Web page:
In a unanimous decision, the CDC’s Advisory Committee on Immunization Practices supported the recommendation that all people aged 6 months and older be vaccinated annually against influenza; however, the committee will no longer recommend a preference for nasal spray vaccine in healthy children aged 2 to 8 years.
Other data presented to the ACIP on Feb. 26 demonstrated that the 2014-2015 influenza vaccine was not effective against the predominant H3N2 viruses. The mid-point vaccine effectiveness (VE) estimate for inactivated influenza vaccine (IIV) was 15% (95% CI, –20 to 40) compared with –23% (95% CI, –90 to 21) for the live-attenuated influenza vaccine (LAIV), according to interim data from the U.S. Flu VE Network.
“Low interim VE estimates are consistent with the predominance of antigenically drifted H3N2 viruses,” Brendan Flannery, PhD, an epidemiologist with the CDC, said. “H3N2 accounted for 95% of all influenza positive cases at U.S. Flu VE Network sites, and more than 80% of genetically characterized H3N2 cases were substantially drifted from the H3N2 virus. In analyses by viral genetic group, we observed low or no vaccine effectiveness against drifted H3N2 viruses.”
Other data showed that the poor performance in 2010-2011 and 2013-2014 of LAIV against A/California H1N1 was linked to a mutation that rendered the strain vulnerable to heat. Going forward, the vaccine’s manufacturer, MedImmune, will replace the mutated influenza A/California H1N1 strain with an antigenically similar strain with a more stable hemagglutinin.
Meningococcal B vaccine for at-risk people
In another vote, the ACIP unanimously recommended serogroup B meningococcal vaccinations in people aged 10 years and older who are at high risk for the disease: people with persistent complement component deficiencies, people with anatomic or functional asplenia, microbiologists who are regularly exposed to the Neisseria meningitidis isolates and people at risk due to community disease outbreaks.
Two serogroup B vaccines are now available: the three-dose series Trumenba (Pfizer) was approved in October 2014; Bexsero (4cMenB, Novartis), a two-dose series, was approved in January.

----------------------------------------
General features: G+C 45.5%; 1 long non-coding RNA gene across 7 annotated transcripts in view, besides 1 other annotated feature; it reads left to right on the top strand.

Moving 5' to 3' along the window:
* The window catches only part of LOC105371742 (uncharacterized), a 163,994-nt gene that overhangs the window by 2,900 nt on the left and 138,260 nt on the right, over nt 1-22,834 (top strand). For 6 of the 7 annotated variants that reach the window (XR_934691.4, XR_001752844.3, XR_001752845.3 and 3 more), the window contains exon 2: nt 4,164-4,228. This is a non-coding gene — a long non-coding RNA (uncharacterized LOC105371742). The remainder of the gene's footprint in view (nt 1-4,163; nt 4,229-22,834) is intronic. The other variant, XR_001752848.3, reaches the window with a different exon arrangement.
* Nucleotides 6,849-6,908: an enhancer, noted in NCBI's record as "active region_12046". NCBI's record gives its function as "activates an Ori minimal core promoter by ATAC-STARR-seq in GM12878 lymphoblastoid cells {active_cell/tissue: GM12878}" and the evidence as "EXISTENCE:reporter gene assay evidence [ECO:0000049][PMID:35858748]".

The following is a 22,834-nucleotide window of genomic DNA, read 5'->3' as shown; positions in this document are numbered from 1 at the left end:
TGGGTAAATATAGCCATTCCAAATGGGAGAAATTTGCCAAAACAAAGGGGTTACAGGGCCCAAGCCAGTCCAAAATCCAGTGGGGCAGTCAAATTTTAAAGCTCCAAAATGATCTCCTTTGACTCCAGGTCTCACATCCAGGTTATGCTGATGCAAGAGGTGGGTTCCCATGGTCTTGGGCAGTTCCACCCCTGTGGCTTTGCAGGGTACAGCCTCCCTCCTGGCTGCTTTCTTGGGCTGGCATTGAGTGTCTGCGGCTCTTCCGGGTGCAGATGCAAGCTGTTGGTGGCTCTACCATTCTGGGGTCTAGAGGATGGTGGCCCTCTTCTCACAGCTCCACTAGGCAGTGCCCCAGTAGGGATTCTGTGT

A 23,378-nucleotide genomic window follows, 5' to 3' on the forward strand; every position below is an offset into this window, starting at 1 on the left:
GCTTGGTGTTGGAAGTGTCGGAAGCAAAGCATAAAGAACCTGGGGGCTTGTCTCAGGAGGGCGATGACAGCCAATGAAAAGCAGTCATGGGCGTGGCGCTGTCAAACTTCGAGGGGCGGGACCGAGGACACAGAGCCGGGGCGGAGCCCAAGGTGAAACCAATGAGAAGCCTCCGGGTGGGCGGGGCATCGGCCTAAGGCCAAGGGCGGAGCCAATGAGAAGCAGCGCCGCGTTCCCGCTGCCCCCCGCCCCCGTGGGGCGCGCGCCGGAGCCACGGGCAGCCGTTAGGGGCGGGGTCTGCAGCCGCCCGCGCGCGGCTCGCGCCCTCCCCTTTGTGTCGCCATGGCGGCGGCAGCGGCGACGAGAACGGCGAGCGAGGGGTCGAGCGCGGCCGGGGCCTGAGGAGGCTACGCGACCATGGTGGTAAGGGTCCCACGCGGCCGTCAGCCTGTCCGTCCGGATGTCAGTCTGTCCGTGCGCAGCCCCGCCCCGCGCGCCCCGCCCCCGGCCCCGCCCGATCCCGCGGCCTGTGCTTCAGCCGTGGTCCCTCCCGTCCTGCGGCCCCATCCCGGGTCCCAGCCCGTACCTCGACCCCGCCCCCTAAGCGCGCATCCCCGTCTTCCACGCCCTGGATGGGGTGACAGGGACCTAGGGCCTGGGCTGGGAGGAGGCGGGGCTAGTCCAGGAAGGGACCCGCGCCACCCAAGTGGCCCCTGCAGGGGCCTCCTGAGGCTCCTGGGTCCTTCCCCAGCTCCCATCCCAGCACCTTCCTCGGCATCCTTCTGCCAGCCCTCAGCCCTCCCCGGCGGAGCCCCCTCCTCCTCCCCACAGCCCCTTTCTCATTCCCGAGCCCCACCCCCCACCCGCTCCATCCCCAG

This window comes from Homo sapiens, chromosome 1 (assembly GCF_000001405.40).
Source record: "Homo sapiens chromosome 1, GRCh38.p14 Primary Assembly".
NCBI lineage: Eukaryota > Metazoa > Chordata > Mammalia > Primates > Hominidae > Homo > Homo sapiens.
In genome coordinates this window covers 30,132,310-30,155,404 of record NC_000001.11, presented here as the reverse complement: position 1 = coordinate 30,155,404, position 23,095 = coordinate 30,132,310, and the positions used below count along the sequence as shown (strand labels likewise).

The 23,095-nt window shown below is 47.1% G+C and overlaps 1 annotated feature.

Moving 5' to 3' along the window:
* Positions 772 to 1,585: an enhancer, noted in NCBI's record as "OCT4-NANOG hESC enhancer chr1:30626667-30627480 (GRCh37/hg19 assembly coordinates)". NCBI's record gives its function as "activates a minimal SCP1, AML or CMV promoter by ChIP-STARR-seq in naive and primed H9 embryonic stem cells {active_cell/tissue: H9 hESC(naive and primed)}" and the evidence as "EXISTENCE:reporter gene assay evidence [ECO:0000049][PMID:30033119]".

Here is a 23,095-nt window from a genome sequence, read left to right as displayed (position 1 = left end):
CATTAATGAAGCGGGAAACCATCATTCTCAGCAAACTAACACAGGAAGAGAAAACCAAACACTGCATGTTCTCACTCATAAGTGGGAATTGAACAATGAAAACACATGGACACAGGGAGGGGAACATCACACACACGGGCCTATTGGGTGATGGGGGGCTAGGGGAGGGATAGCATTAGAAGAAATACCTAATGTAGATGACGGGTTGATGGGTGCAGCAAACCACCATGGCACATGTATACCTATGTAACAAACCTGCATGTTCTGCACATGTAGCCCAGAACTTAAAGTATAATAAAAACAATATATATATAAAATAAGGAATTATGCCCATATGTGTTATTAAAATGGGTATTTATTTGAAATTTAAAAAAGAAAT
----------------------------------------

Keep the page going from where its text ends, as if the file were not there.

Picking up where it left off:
The ACIP will discuss universal recommendations at its June meeting.
9vHPV added to routine vaccine list
The ACIP also voted to add the 9-valent human papillomavirus (9vHPV) vaccine (Gardasil, Merck) to the routine recommendations for the vaccination of boys and girls aged 11 and 12 years. Vaccinations can start as early as age 9.
In addition, they supported vaccination for females aged 13 to 26 years and for males aged 13 to 21 years who previously have not been vaccinated or who did not complete the three-dose series.
Furthermore, if physicians do not know or have available the vaccine used initially, they may use any available HPV vaccine to complete the dose series in females; for males, they may use HPV4 or HPV9.
Yellow fever vaccine
In other business, the ACIP unanimously agreed that one dose of yellow fever vaccine is adequate for most travelers. One booster dose is required for women who were pregnant when they received their initial dose of yellow fever vaccine and people who received a hematopoietic stem cell transplant after receiving a yellow fever vaccine and who are now sufficiently immunocompetent.
People who were HIV infected at the time of their yellow fever should get boosters every 10 years if their travel continues to put them at risk.
A booster dose should be considered for people who will travel to endemic or highly endemic areas whose last vaccine dose was at least 10 years ago.
Laboratory workers who routinely handle wild-type yellow fever virus should have yellow fever-specific neutralizing antibody titers measured at least every 10 years to determine if additional vaccine doses are necessary. – by Colleen Owens